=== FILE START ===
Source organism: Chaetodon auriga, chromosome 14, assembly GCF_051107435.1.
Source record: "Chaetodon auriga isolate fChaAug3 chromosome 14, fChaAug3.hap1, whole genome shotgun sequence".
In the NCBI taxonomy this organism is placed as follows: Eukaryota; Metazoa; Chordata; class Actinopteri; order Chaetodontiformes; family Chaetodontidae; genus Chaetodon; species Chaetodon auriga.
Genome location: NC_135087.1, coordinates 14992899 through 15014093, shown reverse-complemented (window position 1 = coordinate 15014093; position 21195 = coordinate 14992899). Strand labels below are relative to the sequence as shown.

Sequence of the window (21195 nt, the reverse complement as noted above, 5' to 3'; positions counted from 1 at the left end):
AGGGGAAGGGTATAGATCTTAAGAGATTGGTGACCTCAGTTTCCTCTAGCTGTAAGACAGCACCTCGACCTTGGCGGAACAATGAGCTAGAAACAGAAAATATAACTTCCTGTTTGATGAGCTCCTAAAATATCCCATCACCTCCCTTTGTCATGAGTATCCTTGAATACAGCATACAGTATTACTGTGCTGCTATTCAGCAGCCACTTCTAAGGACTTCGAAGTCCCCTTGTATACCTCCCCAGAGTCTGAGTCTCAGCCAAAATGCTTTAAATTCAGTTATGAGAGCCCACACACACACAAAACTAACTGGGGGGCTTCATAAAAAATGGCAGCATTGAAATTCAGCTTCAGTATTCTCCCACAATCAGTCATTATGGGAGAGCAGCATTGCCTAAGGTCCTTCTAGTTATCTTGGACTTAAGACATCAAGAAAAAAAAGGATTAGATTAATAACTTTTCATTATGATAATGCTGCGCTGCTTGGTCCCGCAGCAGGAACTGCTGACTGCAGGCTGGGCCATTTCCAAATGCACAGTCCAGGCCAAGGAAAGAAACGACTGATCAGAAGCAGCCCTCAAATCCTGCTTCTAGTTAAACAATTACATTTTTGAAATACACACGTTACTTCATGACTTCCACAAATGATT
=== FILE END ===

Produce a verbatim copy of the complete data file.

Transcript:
Source organism: Chaetodon auriga, chromosome 14, assembly GCF_051107435.1.
Source record: "Chaetodon auriga isolate fChaAug3 chromosome 14, fChaAug3.hap1, whole genome shotgun sequence".
In the NCBI taxonomy this organism is placed as follows: Eukaryota; Metazoa; Chordata; class Actinopteri; order Chaetodontiformes; family Chaetodontidae; genus Chaetodon; species Chaetodon auriga.
Genome location: NC_135087.1, coordinates 14992899 through 15014093, shown reverse-complemented (window position 1 = coordinate 15014093; position 21195 = coordinate 14992899). Strand labels below are relative to the sequence as shown.

Sequence of the window (21195 nt, the reverse complement as noted above, 5' to 3'; positions counted from 1 at the left end):
AGGGGAAGGGTATAGATCTTAAGAGATTGGTGACCTCAGTTTCCTCTAGCTGTAAGACAGCACCTCGACCTTGGCGGAACAATGAGCTAGAAACAGAAAATATAACTTCCTGTTTGATGAGCTCCTAAAATATCCCATCACCTCCCTTTGTCATGAGTATCCTTGAATACAGCATACAGTATTACTGTGCTGCTATTCAGCAGCCACTTCTAAGGACTTCGAAGTCCCCTTGTATACCTCCCCAGAGTCTGAGTCTCAGCCAAAATGCTTTAAATTCAGTTATGAGAGCCCACACACACACAAAACTAACTGGGGGGCTTCATAAAAAATGGCAGCATTGAAATTCAGCTTCAGTATTCTCCCACAATCAGTCATTATGGGAGAGCAGCATTGCCTAAGGTCCTTCTAGTTATCTTGGACTTAAGACATCAAGAAAAAAAAGGATTAGATTAATAACTTTTCATTATGATAATGCTGCGCTGCTTGGTCCCGCAGCAGGAACTGCTGACTGCAGGCTGGGCCATTTCCAAATGCACAGTCCAGGCCAAGGAAAGAAACGACTGATCAGAAGCAGCCCTCAAATCCTGCTTCTAGTTAAACAATTACATTTTTGAAATACACACGTTACTTCATGACTTCCACAAATGATT